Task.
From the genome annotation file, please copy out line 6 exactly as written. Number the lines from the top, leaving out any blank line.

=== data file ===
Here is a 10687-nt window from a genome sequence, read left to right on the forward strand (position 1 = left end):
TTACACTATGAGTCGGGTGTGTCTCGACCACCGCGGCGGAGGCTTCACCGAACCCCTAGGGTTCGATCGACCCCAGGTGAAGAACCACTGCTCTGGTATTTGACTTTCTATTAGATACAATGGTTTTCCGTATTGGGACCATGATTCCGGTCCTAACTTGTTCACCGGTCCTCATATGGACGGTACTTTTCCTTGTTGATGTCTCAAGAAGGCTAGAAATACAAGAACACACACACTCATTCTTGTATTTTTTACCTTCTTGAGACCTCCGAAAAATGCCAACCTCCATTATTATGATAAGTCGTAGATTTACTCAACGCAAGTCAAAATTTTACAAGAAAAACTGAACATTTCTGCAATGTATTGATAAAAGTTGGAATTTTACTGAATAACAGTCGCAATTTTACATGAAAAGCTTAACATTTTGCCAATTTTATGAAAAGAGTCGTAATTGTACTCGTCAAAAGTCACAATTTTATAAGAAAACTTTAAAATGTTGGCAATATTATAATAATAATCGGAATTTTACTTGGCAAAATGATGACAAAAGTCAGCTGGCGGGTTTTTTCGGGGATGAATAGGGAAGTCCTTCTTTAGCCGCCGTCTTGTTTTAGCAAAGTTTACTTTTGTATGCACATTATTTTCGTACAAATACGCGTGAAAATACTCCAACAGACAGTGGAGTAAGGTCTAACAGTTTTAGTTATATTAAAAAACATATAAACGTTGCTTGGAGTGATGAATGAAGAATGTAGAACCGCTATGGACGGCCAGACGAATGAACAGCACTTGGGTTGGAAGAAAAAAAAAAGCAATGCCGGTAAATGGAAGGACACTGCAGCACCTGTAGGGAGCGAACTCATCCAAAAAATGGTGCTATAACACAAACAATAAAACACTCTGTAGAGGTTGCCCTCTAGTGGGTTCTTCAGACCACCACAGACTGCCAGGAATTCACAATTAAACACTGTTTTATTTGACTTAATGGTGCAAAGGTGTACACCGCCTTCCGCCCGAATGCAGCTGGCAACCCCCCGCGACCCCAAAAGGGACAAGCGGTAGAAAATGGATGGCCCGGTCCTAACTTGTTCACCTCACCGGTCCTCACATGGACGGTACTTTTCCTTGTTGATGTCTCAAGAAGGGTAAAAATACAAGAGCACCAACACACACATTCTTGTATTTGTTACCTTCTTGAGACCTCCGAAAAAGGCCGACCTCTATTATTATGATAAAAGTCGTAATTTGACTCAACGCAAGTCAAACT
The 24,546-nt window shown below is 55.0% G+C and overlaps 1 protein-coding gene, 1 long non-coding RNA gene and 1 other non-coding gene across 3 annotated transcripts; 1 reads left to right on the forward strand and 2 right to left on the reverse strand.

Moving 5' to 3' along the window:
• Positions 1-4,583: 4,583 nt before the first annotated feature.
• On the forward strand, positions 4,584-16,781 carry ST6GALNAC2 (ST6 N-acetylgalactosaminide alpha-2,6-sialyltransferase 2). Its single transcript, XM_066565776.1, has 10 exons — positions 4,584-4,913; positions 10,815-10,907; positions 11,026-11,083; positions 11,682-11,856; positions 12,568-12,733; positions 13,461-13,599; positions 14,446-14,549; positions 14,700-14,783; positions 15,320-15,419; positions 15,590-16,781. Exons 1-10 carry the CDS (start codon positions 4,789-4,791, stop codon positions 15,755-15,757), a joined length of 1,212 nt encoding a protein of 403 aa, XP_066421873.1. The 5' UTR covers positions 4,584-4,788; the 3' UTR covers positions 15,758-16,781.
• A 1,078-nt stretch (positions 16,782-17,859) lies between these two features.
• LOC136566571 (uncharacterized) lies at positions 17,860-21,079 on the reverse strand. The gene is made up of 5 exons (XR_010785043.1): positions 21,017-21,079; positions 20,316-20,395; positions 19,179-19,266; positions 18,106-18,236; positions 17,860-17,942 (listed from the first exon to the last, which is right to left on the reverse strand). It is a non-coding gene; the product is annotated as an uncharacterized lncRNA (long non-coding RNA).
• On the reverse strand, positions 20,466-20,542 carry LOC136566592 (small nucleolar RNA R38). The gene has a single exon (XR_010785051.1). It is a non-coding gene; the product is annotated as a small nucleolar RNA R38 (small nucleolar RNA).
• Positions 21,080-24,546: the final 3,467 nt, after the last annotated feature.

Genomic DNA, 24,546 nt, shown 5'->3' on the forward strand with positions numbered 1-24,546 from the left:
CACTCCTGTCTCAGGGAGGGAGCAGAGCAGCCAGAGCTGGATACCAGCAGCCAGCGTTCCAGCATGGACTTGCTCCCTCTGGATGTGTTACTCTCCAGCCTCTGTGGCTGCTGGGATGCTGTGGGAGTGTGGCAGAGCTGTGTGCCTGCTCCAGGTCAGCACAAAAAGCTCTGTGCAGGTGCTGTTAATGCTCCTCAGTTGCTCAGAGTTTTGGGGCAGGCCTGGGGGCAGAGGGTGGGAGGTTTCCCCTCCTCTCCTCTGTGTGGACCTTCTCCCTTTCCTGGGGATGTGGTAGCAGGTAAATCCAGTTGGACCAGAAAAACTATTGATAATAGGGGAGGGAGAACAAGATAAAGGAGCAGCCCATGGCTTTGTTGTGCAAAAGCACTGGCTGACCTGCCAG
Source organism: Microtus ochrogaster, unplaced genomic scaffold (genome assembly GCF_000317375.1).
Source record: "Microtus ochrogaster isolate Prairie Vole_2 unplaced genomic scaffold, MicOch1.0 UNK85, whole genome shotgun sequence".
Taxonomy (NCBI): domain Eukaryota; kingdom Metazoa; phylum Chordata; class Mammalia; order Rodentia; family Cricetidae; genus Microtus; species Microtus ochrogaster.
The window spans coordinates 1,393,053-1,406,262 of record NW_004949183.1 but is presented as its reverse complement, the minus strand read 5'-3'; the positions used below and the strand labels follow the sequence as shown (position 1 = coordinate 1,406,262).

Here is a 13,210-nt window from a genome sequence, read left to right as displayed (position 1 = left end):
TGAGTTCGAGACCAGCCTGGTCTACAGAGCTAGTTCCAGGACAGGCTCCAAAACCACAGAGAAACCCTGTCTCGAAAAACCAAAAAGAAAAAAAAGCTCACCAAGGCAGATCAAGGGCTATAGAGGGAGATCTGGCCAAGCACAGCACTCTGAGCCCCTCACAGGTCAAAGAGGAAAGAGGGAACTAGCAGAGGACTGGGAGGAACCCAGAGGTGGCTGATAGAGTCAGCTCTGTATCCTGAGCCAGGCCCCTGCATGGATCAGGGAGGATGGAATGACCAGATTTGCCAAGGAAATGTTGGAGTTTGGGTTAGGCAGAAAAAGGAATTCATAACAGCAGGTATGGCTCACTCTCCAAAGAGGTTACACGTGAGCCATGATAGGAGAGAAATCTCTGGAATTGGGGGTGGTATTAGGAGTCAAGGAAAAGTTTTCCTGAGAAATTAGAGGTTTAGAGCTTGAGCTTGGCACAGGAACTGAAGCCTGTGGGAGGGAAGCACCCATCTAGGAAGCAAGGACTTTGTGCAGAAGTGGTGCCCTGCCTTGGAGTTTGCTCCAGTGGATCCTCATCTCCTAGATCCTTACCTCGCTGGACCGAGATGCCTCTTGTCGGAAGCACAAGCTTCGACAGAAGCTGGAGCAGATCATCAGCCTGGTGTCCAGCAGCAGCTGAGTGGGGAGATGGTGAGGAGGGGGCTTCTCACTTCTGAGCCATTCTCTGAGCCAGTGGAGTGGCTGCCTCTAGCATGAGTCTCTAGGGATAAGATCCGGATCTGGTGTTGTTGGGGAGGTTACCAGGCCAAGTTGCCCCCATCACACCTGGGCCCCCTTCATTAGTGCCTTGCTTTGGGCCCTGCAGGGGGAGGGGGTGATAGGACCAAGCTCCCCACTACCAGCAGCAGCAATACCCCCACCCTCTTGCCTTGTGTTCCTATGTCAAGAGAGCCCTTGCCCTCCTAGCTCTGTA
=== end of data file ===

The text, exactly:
• On the forward strand, positions 4,584-16,781 carry ST6GALNAC2 (ST6 N-acetylgalactosaminide alpha-2,6-sialyltransferase 2). Its single transcript, XM_066565776.1, has 10 exons — positions 4,584-4,913; positions 10,815-10,907; positions 11,026-11,083; positions 11,682-11,856; positions 12,568-12,733; positions 13,461-13,599; positions 14,446-14,549; positions 14,700-14,783; positions 15,320-15,419; positions 15,590-16,781. Exons 1-10 carry the CDS (start codon positions 4,789-4,791, stop codon positions 15,755-15,757), a joined length of 1,212 nt encoding a protein of 403 aa, XP_066421873.1. The 5' UTR covers positions 4,584-4,788; the 3' UTR covers positions 15,758-16,781.